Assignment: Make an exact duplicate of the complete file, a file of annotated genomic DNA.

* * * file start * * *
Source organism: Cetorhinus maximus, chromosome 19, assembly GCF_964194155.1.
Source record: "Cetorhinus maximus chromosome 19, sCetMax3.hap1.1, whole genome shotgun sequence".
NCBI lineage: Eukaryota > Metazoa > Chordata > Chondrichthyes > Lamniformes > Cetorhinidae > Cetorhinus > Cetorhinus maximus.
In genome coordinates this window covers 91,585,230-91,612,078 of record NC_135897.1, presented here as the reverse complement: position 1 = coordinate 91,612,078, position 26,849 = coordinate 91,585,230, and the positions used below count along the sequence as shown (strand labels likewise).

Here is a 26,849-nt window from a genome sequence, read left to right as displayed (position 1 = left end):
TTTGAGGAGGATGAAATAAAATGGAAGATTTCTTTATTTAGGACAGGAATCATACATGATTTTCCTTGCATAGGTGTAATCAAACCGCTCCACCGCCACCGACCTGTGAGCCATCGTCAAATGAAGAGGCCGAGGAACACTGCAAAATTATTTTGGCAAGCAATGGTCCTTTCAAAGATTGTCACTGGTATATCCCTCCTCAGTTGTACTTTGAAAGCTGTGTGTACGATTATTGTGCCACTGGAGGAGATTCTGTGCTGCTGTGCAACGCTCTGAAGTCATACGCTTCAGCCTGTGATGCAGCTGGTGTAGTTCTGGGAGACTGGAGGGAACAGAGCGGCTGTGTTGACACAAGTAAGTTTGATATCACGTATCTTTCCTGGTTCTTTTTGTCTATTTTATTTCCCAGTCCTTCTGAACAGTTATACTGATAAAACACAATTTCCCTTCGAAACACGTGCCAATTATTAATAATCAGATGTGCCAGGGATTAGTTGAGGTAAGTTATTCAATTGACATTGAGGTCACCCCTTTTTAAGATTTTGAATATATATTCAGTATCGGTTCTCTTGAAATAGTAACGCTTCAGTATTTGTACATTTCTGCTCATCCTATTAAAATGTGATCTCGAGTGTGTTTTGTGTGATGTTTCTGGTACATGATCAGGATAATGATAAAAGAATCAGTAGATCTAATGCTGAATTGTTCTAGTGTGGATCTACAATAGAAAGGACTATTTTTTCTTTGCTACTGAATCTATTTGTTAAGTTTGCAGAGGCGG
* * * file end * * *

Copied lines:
Source organism: Cetorhinus maximus, chromosome 19, assembly GCF_964194155.1.
Source record: "Cetorhinus maximus chromosome 19, sCetMax3.hap1.1, whole genome shotgun sequence".
NCBI lineage: Eukaryota > Metazoa > Chordata > Chondrichthyes > Lamniformes > Cetorhinidae > Cetorhinus > Cetorhinus maximus.
In genome coordinates this window covers 91,585,230-91,612,078 of record NC_135897.1, presented here as the reverse complement: position 1 = coordinate 91,612,078, position 26,849 = coordinate 91,585,230, and the positions used below count along the sequence as shown (strand labels likewise).

Here is a 26,849-nt window from a genome sequence, read left to right as displayed (position 1 = left end):
TTTGAGGAGGATGAAATAAAATGGAAGATTTCTTTATTTAGGACAGGAATCATACATGATTTTCCTTGCATAGGTGTAATCAAACCGCTCCACCGCCACCGACCTGTGAGCCATCGTCAAATGAAGAGGCCGAGGAACACTGCAAAATTATTTTGGCAAGCAATGGTCCTTTCAAAGATTGTCACTGGTATATCCCTCCTCAGTTGTACTTTGAAAGCTGTGTGTACGATTATTGTGCCACTGGAGGAGATTCTGTGCTGCTGTGCAACGCTCTGAAGTCATACGCTTCAGCCTGTGATGCAGCTGGTGTAGTTCTGGGAGACTGGAGGGAACAGAGCGGCTGTGTTGACACAAGTAAGTTTGATATCACGTATCTTTCCTGGTTCTTTTTGTCTATTTTATTTCCCAGTCCTTCTGAACAGTTATACTGATAAAACACAATTTCCCTTCGAAACACGTGCCAATTATTAATAATCAGATGTGCCAGGGATTAGTTGAGGTAAGTTATTCAATTGACATTGAGGTCACCCCTTTTTAAGATTTTGAATATATATTCAGTATCGGTTCTCTTGAAATAGTAACGCTTCAGTATTTGTACATTTCTGCTCATCCTATTAAAATGTGATCTCGAGTGTGTTTTGTGTGATGTTTCTGGTACATGATCAGGATAATGATAAAAGAATCAGTAGATCTAATGCTGAATTGTTCTAGTGTGGATCTACAATAGAAAGGACTATTTTTTCTTTGCTACTGAATCTATTTGTTAAGTTTGCAGAGGCGG